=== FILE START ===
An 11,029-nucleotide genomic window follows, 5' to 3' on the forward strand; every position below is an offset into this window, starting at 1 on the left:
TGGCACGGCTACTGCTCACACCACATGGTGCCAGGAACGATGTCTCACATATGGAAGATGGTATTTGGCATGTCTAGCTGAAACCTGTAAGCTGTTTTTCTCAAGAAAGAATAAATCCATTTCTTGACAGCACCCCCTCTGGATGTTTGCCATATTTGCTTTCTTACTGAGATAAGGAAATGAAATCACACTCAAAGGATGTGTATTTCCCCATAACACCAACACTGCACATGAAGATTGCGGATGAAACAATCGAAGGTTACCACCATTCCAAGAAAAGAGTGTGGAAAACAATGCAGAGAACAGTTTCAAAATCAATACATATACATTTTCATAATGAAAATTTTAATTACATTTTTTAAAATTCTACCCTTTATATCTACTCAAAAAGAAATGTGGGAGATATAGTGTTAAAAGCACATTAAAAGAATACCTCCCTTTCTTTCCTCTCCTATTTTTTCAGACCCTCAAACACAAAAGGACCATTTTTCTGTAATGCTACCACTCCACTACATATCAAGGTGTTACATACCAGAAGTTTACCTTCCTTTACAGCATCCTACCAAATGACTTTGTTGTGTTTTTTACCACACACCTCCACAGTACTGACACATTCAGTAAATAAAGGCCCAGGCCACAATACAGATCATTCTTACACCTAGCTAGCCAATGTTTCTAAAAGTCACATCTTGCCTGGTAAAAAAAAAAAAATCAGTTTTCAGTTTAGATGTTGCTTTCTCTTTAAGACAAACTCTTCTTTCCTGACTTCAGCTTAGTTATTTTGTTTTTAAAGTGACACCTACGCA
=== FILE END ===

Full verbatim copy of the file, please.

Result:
An 11,029-nucleotide genomic window follows, 5' to 3' on the forward strand; every position below is an offset into this window, starting at 1 on the left:
TGGCACGGCTACTGCTCACACCACATGGTGCCAGGAACGATGTCTCACATATGGAAGATGGTATTTGGCATGTCTAGCTGAAACCTGTAAGCTGTTTTTCTCAAGAAAGAATAAATCCATTTCTTGACAGCACCCCCTCTGGATGTTTGCCATATTTGCTTTCTTACTGAGATAAGGAAATGAAATCACACTCAAAGGATGTGTATTTCCCCATAACACCAACACTGCACATGAAGATTGCGGATGAAACAATCGAAGGTTACCACCATTCCAAGAAAAGAGTGTGGAAAACAATGCAGAGAACAGTTTCAAAATCAATACATATACATTTTCATAATGAAAATTTTAATTACATTTTTTAAAATTCTACCCTTTATATCTACTCAAAAAGAAATGTGGGAGATATAGTGTTAAAAGCACATTAAAAGAATACCTCCCTTTCTTTCCTCTCCTATTTTTTCAGACCCTCAAACACAAAAGGACCATTTTTCTGTAATGCTACCACTCCACTACATATCAAGGTGTTACATACCAGAAGTTTACCTTCCTTTACAGCATCCTACCAAATGACTTTGTTGTGTTTTTTACCACACACCTCCACAGTACTGACACATTCAGTAAATAAAGGCCCAGGCCACAATACAGATCATTCTTACACCTAGCTAGCCAATGTTTCTAAAAGTCACATCTTGCCTGGTAAAAAAAAAAAAATCAGTTTTCAGTTTAGATGTTGCTTTCTCTTTAAGACAAACTCTTCTTTCCTGACTTCAGCTTAGTTATTTTGTTTTTAAAGTGACACCTACGCA